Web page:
‘Let the eye of the traveller consider this country and weep,’ said Auden about Ostnia. I’ve spent the last week reading three books that invite tears – and speculation about that curious organ, the eye of the traveller. The traveller may come from antique lands or from modern ones: the essential is that he comes from, which distinguishes him from the pilgrim, who journeys towards, defined by his objective, as the traveller is defined by his origin. Or often undefined. There has been a tradition of English travellers who assume a certain air of mystery, a lack of candour about origins and motives: ‘I’ll ask the questions,’ said the traveller, knocking at the moonlit door. Usually, it was an ambiguity of sexual, social or national identity that drove the traveller: out of the social context, he or she could pass, pass for detached sightseers, concealing their natures and motives (all those cool detached retinas floating around the Med with secret agendas, usually looking for boys). The type has largely gone now. Technology progressed, the eye became a camera, or came out (as artificial eyes will), grew pinpoint pupils, or turned the other way or shut in sleep. The traveller of the Eighties explores the ever-interesting territory of himself, every man his own Patagonia.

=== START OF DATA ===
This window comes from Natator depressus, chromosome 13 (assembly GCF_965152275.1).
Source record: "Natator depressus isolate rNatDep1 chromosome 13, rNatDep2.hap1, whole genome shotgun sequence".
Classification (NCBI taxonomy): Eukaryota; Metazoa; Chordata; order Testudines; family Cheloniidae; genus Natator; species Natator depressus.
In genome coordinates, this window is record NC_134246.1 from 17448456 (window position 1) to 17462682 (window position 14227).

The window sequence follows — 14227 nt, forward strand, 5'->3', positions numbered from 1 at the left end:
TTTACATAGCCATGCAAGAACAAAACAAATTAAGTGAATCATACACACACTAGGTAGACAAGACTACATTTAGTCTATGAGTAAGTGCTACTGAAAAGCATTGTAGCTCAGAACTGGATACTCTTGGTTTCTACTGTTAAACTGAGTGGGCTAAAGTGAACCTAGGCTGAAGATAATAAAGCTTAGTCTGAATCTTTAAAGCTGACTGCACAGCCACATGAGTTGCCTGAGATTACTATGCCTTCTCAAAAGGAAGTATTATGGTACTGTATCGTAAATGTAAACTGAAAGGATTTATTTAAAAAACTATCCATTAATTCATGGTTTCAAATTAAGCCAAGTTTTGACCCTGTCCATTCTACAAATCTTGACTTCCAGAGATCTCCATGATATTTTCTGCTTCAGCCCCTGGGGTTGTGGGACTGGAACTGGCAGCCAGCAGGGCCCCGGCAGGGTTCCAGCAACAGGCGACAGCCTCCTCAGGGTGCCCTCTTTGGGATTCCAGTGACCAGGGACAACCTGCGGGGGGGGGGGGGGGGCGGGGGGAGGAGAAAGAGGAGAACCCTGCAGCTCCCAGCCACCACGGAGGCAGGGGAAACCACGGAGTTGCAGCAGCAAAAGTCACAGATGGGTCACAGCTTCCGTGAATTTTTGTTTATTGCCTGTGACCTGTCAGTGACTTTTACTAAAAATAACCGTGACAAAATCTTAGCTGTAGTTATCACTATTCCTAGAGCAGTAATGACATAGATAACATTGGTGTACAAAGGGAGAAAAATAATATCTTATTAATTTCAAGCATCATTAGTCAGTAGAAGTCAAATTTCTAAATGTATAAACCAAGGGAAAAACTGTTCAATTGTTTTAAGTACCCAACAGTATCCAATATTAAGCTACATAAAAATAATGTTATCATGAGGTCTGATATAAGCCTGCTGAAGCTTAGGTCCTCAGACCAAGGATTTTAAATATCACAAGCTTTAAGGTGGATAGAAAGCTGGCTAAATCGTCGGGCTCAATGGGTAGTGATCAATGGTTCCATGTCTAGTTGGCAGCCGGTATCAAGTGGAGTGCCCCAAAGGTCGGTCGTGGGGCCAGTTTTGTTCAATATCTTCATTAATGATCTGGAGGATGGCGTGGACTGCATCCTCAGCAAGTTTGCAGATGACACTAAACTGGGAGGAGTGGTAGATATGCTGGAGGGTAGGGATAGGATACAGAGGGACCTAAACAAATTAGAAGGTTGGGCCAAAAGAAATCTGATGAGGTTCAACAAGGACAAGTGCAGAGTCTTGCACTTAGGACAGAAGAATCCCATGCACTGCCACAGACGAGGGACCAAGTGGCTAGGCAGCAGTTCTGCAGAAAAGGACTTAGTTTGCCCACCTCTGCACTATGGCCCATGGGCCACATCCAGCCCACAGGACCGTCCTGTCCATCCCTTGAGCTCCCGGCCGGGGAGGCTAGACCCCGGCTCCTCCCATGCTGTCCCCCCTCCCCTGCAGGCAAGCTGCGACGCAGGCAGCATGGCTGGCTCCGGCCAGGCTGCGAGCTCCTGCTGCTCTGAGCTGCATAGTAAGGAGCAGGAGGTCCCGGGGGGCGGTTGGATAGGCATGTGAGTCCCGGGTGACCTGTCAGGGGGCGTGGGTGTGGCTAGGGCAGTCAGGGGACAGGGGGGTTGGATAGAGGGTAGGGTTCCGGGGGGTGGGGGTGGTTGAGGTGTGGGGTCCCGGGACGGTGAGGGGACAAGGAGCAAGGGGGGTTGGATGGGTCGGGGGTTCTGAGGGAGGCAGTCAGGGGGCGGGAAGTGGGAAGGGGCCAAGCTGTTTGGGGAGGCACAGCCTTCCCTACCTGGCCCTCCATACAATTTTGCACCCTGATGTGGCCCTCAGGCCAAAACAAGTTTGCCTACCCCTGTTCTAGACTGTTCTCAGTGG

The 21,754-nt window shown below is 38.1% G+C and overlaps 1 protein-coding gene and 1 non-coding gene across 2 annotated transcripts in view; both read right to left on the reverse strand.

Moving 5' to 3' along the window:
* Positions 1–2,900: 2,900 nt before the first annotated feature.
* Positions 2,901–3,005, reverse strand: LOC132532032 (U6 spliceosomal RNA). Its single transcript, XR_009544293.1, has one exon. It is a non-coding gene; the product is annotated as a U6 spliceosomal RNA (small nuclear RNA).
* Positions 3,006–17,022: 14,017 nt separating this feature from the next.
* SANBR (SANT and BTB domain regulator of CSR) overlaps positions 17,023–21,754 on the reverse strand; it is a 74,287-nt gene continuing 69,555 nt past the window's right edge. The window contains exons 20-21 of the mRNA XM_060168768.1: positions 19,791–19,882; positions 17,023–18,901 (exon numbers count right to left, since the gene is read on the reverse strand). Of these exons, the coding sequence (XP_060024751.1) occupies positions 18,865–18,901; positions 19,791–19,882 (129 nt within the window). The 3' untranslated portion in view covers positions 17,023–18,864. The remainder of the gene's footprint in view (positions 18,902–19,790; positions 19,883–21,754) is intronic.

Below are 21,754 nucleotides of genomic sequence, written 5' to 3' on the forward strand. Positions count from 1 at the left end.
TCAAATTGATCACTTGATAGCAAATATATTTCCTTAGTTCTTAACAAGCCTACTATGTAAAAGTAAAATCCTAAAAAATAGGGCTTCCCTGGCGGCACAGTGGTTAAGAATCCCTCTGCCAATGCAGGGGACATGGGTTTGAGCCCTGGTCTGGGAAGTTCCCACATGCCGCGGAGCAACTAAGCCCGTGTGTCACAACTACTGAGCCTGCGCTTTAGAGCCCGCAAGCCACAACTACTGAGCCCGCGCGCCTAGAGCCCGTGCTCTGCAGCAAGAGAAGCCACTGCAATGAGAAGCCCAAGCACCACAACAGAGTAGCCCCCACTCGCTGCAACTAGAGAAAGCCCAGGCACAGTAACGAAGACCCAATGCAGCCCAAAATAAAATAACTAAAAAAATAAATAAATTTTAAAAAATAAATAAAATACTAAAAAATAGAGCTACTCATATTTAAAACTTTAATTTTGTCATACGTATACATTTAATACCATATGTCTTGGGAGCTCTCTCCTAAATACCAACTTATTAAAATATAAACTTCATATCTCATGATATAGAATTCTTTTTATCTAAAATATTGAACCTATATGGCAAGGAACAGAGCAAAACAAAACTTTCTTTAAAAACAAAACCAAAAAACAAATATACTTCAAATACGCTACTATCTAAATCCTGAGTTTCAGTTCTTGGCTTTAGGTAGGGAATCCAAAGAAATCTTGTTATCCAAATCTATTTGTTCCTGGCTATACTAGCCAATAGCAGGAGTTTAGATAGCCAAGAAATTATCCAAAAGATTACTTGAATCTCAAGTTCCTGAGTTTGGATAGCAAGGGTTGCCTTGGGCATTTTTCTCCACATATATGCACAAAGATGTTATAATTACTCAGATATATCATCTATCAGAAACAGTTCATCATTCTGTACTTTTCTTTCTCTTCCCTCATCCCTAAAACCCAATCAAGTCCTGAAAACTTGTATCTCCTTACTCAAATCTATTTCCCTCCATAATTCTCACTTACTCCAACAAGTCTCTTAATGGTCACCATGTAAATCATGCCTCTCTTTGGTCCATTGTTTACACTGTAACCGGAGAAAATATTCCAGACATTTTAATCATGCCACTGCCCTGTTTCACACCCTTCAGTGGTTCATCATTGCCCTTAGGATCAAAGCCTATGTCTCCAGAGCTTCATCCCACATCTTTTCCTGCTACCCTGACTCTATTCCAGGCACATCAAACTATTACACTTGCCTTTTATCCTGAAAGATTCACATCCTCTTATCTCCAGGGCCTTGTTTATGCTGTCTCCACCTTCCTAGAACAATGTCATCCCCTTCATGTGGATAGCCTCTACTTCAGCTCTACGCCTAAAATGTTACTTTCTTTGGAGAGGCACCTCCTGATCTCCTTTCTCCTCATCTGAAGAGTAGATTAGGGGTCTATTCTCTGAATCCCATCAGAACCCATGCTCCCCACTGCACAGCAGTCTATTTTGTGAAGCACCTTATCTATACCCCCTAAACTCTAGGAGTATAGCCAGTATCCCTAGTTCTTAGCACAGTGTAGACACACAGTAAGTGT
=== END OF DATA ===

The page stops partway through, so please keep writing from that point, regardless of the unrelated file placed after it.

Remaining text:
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 Bird of Life, Bird of Death: A Naturalist’s Journey through a Land of Political Turmoil. Viking, 197 pp., £10.95, 31 July 1986, 0 670 81087 8.
 Unfinished Journey by Shiva Naipaul. Hamish Hamilton, 136 pp., £9.95, 31 July 1986, 0 241 11943 X.
 Rites: A Guatemalan Boyhood by Victor Perera. Deutsch, 194 pp., £8.95, 11 September 1986, 0 223 97977 8.